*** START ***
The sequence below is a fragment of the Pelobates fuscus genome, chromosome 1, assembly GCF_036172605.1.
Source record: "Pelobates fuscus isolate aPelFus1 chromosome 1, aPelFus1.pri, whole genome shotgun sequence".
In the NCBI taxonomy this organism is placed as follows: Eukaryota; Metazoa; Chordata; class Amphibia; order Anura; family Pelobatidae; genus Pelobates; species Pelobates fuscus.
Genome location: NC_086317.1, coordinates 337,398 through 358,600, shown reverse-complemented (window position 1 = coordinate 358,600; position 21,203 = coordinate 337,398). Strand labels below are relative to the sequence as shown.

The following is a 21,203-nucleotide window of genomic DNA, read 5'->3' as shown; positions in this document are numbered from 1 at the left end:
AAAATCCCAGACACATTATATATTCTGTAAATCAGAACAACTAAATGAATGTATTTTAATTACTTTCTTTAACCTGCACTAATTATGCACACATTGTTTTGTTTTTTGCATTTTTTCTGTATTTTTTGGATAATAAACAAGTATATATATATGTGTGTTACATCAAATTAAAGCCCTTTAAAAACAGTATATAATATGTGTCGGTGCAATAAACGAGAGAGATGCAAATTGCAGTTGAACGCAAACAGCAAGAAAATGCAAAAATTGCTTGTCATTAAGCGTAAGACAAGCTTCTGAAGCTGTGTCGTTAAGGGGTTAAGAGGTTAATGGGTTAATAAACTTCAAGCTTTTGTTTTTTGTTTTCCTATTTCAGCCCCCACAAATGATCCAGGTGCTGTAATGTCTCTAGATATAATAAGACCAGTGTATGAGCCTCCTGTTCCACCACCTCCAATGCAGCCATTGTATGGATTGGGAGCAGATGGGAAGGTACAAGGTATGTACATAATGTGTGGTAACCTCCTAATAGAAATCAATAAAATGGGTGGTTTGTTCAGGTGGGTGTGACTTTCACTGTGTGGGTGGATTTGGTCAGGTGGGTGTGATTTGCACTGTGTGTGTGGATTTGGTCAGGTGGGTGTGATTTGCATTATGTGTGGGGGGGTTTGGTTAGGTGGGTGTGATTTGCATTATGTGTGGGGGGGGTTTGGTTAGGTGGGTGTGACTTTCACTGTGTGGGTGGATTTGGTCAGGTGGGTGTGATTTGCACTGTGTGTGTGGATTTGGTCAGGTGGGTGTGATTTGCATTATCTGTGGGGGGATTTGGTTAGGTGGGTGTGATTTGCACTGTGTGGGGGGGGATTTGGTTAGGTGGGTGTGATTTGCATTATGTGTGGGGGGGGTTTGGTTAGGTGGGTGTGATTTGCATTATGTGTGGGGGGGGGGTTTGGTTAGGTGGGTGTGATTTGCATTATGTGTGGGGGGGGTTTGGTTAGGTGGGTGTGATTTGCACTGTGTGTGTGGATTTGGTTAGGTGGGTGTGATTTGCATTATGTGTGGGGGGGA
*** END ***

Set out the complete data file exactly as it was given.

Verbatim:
The sequence below is a fragment of the Pelobates fuscus genome, chromosome 1, assembly GCF_036172605.1.
Source record: "Pelobates fuscus isolate aPelFus1 chromosome 1, aPelFus1.pri, whole genome shotgun sequence".
In the NCBI taxonomy this organism is placed as follows: Eukaryota; Metazoa; Chordata; class Amphibia; order Anura; family Pelobatidae; genus Pelobates; species Pelobates fuscus.
Genome location: NC_086317.1, coordinates 337,398 through 358,600, shown reverse-complemented (window position 1 = coordinate 358,600; position 21,203 = coordinate 337,398). Strand labels below are relative to the sequence as shown.

The following is a 21,203-nucleotide window of genomic DNA, read 5'->3' as shown; positions in this document are numbered from 1 at the left end:
AAAATCCCAGACACATTATATATTCTGTAAATCAGAACAACTAAATGAATGTATTTTAATTACTTTCTTTAACCTGCACTAATTATGCACACATTGTTTTGTTTTTTGCATTTTTTCTGTATTTTTTGGATAATAAACAAGTATATATATATGTGTGTTACATCAAATTAAAGCCCTTTAAAAACAGTATATAATATGTGTCGGTGCAATAAACGAGAGAGATGCAAATTGCAGTTGAACGCAAACAGCAAGAAAATGCAAAAATTGCTTGTCATTAAGCGTAAGACAAGCTTCTGAAGCTGTGTCGTTAAGGGGTTAAGAGGTTAATGGGTTAATAAACTTCAAGCTTTTGTTTTTTGTTTTCCTATTTCAGCCCCCACAAATGATCCAGGTGCTGTAATGTCTCTAGATATAATAAGACCAGTGTATGAGCCTCCTGTTCCACCACCTCCAATGCAGCCATTGTATGGATTGGGAGCAGATGGGAAGGTACAAGGTATGTACATAATGTGTGGTAACCTCCTAATAGAAATCAATAAAATGGGTGGTTTGTTCAGGTGGGTGTGACTTTCACTGTGTGGGTGGATTTGGTCAGGTGGGTGTGATTTGCACTGTGTGTGTGGATTTGGTCAGGTGGGTGTGATTTGCATTATGTGTGGGGGGGTTTGGTTAGGTGGGTGTGATTTGCATTATGTGTGGGGGGGGTTTGGTTAGGTGGGTGTGACTTTCACTGTGTGGGTGGATTTGGTCAGGTGGGTGTGATTTGCACTGTGTGTGTGGATTTGGTCAGGTGGGTGTGATTTGCATTATCTGTGGGGGGATTTGGTTAGGTGGGTGTGATTTGCACTGTGTGGGGGGGGATTTGGTTAGGTGGGTGTGATTTGCATTATGTGTGGGGGGGGTTTGGTTAGGTGGGTGTGATTTGCATTATGTGTGGGGGGGGGGTTTGGTTAGGTGGGTGTGATTTGCATTATGTGTGGGGGGGGTTTGGTTAGGTGGGTGTGATTTGCACTGTGTGTGTGGATTTGGTTAGGTGGGTGTGATTTGCATTATGTGTGGGGGGGA